But if the press corps really wants to know why it is sometimes not held in high esteem by the wider public, it ought to read Quinn’s brief, stunning section on independent counsel Kenneth Starr. The press corps, of course, is offended by lying; and Quinn tells us it reveres the presidency itself. But despite the innumerable red flags about Kenneth Starr’s conduct, Quinn’s subjects aren’t worried about him, says Quinn; indeed, Quinn’s piece finally shows us why the corps has gone so easy on Ken. Quinn’s passage follows the one quoted above, about how D.C. folks lead such robust, swingin’ sex lives:

QUINN: Similarly, independent counsel Ken Starr is not seen by many Washington insiders as an out-of-control prudish crusader. Starr is a Washington insider, too. He has lived and worked here for years. He has a reputation as a fair and honest judge. He has many friends in both parties. Their wives are friendly with one another and their children go to the same schools. He is seen as someone who is operating under a legal statute, with a mandate from the attorney general and a three-judge panel, although there are some lawyers here who have questioned some of Starr’s most aggressive tactics.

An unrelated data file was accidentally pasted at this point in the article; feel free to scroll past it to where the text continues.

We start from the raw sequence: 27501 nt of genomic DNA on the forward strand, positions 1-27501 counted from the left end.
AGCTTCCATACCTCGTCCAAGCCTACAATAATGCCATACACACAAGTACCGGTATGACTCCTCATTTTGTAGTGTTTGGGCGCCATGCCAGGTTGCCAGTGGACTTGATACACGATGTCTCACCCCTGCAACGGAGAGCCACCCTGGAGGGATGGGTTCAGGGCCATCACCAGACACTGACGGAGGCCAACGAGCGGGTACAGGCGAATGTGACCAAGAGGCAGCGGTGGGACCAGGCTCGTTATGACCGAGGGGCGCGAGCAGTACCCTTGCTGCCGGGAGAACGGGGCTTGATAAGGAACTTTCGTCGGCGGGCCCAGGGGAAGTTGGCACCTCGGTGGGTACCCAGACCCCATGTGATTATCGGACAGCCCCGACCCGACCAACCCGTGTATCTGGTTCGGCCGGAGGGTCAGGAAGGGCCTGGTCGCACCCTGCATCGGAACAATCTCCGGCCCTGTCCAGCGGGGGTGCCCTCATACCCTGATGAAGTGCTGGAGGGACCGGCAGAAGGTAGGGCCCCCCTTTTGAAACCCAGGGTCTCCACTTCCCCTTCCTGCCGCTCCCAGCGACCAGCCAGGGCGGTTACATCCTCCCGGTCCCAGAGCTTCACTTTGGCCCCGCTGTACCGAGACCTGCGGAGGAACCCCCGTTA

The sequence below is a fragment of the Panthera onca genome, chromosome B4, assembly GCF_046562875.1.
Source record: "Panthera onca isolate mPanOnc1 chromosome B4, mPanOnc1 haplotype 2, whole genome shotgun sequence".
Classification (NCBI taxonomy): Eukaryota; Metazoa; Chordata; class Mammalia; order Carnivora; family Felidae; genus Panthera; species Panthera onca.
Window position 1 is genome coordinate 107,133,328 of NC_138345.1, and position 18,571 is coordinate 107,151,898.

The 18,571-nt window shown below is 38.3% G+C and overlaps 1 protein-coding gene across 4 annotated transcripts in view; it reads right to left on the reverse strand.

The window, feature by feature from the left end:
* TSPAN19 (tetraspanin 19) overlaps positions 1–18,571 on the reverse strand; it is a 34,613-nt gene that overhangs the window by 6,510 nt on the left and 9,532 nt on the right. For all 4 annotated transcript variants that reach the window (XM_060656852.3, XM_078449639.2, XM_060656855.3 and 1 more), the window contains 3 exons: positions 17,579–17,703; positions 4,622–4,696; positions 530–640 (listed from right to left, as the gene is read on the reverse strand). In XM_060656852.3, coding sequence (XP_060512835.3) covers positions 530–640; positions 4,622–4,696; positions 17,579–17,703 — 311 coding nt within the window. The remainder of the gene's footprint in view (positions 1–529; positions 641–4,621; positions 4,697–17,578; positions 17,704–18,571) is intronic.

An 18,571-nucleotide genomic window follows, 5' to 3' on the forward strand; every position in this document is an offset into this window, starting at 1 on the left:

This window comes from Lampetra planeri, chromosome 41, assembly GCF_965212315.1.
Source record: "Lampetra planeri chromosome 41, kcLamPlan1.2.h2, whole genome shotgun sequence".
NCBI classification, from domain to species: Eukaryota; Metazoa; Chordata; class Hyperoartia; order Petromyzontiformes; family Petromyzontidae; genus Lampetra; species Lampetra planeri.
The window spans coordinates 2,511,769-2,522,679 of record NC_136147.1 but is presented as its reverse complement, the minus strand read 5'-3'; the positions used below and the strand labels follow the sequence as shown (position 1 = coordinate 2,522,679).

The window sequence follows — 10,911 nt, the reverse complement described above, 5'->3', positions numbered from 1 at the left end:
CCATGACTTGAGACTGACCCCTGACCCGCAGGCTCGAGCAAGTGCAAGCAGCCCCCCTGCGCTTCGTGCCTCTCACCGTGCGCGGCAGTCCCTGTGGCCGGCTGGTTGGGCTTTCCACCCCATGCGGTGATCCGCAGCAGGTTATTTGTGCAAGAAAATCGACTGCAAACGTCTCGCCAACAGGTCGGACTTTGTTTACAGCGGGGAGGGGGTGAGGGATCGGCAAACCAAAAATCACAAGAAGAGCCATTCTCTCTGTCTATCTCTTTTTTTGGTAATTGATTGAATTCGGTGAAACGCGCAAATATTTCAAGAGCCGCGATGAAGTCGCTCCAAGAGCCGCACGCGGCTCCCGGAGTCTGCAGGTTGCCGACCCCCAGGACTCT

Stunning, isn’t it, when you hear it straight--when you finally see the press corps’ view? Starr’s wife is friendly with their wives, says Quinn! So of course they’re inclined to trust him! It’s so obvious! How in the world could you harbor doubt, when his kids go to school with your children!! But of course, the very notion that this could shape the press corps’ view of so controversial and important a public figure--this is exactly what makes the wider world roll its eyes at the celebrity press. Quinn seems to explain the lazy approach the celebrity press corps took toward Starr, when he became independent counsel under such shaky and questionable circumstances. (See tomorrow’s treatment of Starr’s appointment, “The press corps investigators.”)